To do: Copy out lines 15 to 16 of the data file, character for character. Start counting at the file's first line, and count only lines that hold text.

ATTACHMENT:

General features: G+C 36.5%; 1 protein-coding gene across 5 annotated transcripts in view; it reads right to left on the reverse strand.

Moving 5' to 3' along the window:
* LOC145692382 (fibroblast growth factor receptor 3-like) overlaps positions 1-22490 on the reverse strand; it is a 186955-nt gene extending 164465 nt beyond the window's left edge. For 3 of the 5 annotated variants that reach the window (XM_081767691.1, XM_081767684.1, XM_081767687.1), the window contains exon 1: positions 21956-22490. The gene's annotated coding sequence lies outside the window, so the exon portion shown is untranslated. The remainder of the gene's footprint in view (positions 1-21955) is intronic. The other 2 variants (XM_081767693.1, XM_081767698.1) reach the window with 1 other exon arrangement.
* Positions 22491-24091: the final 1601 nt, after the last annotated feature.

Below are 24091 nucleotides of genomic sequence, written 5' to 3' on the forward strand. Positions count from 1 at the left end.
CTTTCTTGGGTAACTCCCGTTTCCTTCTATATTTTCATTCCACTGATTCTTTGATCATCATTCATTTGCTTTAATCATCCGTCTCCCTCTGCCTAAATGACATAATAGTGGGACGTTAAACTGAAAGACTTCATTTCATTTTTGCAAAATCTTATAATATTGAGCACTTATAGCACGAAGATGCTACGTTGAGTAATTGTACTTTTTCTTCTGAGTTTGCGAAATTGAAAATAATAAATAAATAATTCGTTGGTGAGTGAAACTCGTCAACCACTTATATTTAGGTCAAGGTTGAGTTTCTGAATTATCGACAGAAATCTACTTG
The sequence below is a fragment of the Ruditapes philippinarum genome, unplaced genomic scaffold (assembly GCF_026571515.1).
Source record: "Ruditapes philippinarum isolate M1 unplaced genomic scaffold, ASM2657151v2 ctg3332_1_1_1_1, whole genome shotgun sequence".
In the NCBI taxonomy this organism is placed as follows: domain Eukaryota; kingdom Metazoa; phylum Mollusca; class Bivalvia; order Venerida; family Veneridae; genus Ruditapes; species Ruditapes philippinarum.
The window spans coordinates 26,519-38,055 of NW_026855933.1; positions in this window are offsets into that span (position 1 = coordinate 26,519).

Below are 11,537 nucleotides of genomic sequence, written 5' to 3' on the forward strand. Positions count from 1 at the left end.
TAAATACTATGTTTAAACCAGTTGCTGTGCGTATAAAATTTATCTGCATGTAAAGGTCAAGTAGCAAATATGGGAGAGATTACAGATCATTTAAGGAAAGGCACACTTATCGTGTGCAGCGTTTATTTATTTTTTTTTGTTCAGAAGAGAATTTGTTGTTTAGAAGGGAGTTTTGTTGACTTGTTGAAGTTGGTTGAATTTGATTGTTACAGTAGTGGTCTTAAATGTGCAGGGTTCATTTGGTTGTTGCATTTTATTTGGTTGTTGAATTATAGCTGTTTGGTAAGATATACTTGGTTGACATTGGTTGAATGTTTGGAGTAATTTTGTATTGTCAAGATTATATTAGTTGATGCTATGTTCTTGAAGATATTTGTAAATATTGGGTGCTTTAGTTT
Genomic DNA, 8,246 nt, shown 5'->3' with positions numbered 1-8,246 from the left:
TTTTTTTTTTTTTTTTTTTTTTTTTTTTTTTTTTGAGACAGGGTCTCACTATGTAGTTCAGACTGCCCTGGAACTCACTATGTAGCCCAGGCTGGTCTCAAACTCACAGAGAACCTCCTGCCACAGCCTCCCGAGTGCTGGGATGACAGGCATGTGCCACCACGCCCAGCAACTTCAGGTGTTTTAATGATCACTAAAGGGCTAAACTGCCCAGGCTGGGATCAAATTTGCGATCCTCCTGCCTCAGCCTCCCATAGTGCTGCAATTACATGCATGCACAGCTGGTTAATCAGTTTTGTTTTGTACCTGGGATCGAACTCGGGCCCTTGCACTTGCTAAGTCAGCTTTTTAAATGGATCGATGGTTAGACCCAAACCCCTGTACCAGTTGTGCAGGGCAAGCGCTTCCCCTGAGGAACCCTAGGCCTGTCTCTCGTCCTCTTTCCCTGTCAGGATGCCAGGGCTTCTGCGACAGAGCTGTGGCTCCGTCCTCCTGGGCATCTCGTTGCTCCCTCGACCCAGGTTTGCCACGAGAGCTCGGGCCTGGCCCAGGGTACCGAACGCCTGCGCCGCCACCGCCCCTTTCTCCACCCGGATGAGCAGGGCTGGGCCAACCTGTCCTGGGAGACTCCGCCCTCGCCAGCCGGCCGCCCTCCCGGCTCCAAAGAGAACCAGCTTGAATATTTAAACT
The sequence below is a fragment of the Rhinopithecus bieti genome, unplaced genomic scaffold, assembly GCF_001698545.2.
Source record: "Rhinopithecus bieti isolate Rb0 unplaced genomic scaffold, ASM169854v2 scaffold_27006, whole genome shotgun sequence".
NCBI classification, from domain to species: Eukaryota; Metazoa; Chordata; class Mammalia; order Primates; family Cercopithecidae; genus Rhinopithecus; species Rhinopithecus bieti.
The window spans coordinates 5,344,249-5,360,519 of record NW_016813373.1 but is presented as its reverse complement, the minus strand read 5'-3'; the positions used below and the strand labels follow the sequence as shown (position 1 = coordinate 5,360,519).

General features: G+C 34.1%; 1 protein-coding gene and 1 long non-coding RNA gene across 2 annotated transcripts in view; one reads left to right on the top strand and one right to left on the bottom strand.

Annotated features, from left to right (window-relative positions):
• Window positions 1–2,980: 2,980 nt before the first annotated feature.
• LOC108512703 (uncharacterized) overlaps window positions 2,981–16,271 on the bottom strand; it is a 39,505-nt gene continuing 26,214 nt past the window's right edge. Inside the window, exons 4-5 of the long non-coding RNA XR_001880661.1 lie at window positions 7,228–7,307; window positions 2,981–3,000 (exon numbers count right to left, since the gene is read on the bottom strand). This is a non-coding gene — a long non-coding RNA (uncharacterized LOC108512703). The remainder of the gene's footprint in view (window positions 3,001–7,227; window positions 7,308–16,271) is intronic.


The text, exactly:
The sequence below is a fragment of the Rhinopithecus bieti genome, unplaced genomic scaffold, assembly GCF_001698545.2.
Source record: "Rhinopithecus bieti isolate Rb0 unplaced genomic scaffold, ASM169854v2 scaffold_27006, whole genome shotgun sequence".